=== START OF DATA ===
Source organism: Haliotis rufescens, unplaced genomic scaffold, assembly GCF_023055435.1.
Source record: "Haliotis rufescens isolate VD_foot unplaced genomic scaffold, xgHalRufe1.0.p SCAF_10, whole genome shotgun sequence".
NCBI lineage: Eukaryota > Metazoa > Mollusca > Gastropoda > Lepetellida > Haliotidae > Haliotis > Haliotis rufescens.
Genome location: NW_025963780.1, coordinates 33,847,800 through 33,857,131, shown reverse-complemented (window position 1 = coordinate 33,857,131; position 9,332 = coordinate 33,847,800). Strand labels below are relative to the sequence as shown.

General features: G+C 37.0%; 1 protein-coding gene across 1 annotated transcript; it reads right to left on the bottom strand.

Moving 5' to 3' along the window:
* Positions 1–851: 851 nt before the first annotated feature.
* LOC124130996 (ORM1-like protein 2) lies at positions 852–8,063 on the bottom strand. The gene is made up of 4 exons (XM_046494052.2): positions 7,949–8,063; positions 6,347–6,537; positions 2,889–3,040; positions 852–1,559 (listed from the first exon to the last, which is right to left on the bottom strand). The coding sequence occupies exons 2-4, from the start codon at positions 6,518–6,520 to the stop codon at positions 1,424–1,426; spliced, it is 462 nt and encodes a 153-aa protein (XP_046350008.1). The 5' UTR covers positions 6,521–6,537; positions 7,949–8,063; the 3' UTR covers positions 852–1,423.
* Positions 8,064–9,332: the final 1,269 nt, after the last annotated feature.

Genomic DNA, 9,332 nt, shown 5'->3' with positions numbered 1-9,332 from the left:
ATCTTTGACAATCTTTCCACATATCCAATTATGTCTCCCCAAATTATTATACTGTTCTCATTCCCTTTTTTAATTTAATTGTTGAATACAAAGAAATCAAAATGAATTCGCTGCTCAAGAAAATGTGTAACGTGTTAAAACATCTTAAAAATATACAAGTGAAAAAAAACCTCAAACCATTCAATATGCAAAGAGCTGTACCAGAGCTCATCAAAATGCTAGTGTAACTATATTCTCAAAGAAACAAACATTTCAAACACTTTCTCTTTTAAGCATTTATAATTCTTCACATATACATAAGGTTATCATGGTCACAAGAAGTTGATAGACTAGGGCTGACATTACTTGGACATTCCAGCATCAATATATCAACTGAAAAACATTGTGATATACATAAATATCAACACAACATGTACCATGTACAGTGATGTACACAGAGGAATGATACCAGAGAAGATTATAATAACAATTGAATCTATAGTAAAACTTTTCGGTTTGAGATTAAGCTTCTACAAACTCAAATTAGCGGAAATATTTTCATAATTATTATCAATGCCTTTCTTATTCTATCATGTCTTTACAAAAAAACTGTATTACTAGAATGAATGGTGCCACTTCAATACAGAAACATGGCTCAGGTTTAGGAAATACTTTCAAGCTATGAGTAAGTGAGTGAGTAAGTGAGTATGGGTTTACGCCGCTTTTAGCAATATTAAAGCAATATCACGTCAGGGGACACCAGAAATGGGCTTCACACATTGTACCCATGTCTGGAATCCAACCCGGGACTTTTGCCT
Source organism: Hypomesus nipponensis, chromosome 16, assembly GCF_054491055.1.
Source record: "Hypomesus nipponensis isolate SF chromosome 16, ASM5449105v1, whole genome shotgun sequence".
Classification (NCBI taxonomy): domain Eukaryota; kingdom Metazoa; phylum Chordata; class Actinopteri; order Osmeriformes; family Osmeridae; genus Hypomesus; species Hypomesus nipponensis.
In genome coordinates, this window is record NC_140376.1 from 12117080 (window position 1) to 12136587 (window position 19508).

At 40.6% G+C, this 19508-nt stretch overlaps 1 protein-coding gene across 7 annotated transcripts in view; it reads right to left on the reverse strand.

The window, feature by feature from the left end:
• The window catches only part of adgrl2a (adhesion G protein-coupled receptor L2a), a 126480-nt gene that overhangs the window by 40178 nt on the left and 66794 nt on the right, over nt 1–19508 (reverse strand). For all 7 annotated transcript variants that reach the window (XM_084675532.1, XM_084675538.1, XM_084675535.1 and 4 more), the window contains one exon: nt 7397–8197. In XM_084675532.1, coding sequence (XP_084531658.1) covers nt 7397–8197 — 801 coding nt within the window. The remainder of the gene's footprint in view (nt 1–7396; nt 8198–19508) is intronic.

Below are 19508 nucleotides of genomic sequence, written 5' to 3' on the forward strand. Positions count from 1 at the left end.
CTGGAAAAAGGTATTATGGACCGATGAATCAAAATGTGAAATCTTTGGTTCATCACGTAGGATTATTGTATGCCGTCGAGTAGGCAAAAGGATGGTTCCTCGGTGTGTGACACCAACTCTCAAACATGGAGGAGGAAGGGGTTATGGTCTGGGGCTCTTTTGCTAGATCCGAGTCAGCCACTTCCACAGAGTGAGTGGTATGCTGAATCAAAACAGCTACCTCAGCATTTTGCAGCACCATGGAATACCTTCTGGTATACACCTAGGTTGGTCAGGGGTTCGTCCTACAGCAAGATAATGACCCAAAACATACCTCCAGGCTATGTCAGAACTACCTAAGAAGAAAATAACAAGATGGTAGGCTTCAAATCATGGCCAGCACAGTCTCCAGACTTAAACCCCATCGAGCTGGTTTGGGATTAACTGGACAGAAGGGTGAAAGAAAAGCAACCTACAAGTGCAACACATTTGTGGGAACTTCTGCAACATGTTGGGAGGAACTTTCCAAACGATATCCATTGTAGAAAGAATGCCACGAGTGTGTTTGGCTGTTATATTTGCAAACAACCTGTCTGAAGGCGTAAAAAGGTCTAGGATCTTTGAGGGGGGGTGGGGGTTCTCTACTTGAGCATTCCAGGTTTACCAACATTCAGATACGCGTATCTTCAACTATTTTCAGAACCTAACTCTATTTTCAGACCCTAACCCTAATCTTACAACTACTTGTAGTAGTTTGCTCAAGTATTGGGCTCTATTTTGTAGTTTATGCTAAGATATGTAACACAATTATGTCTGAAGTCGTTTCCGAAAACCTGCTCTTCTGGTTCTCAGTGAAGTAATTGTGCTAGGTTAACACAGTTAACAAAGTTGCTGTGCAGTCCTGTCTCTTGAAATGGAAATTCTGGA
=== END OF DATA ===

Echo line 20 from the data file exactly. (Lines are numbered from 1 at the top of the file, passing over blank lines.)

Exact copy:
CTGGAAAAAGGTATTATGGACCGATGAATCAAAATGTGAAATCTTTGGTTCATCACGTAGGATTATTGTATGCCGTCGAGTAGGCAAAAGGATGGTTCCTCGGTGTGTGACACCAACTCTCAAACATGGAGGAGGAAGGGGTTATGGTCTGGGGCTCTTTTGCTAGATCCGAGTCAGCCACTTCCACAGAGTGAGTGGTATGCTGAATCAAAACAGCTACCTCAGCATTTTGCAGCACCATGGAATACCTTCTGGTATACACCTAGGTTGGTCAGGGGTTCGTCCTACAGCAAGATAATGACCCAAAACATACCTCCAGGCTATGTCAGAACTACCTAAGAAGAAAATAACAAGATGGTAGGCTTCAAATCATGGCCAGCACAGTCTCCAGACTTAAACCCCATCGAGCTGGTTTGGGATTAACTGGACAGAAGGGTGAAAGAAAAGCAACCTACAAGTGCAACACATTTGTGGGAACTTCTGCAACATGTTGGGAGGAACTTTCCAAACGATATCCATTGTAGAAAGAATGCCACGAGTGTGTTTGGCTGTTATATTTGCAAACAACCTGTCTGAAGGCGTAAAAAGGTCTAGGATCTTTGAGGGGGGGTGGGGGTTCTCTACTTGAGCATTCCAGGTTTACCAACATTCAGATACGCGTATCTTCAACTATTTTCAGAACCTAACTCTATTTTCAGACCCTAACCCTAATCTTACAACTACTTGTAGTAGTTTGCTCAAGTATTGGGCTCTATTTTGTAGTTTATGCTAAGATATGTAACACAATTATGTCTGAAGTCGTTTCCGAAAACCTGCTCTTCTGGTTCTCAGTGAAGTAATTGTGCTAGGTTAACACAGTTAACAAAGTTGCTGTGCAGTCCTGTCTCTTGAAATGGAAATTCTGGA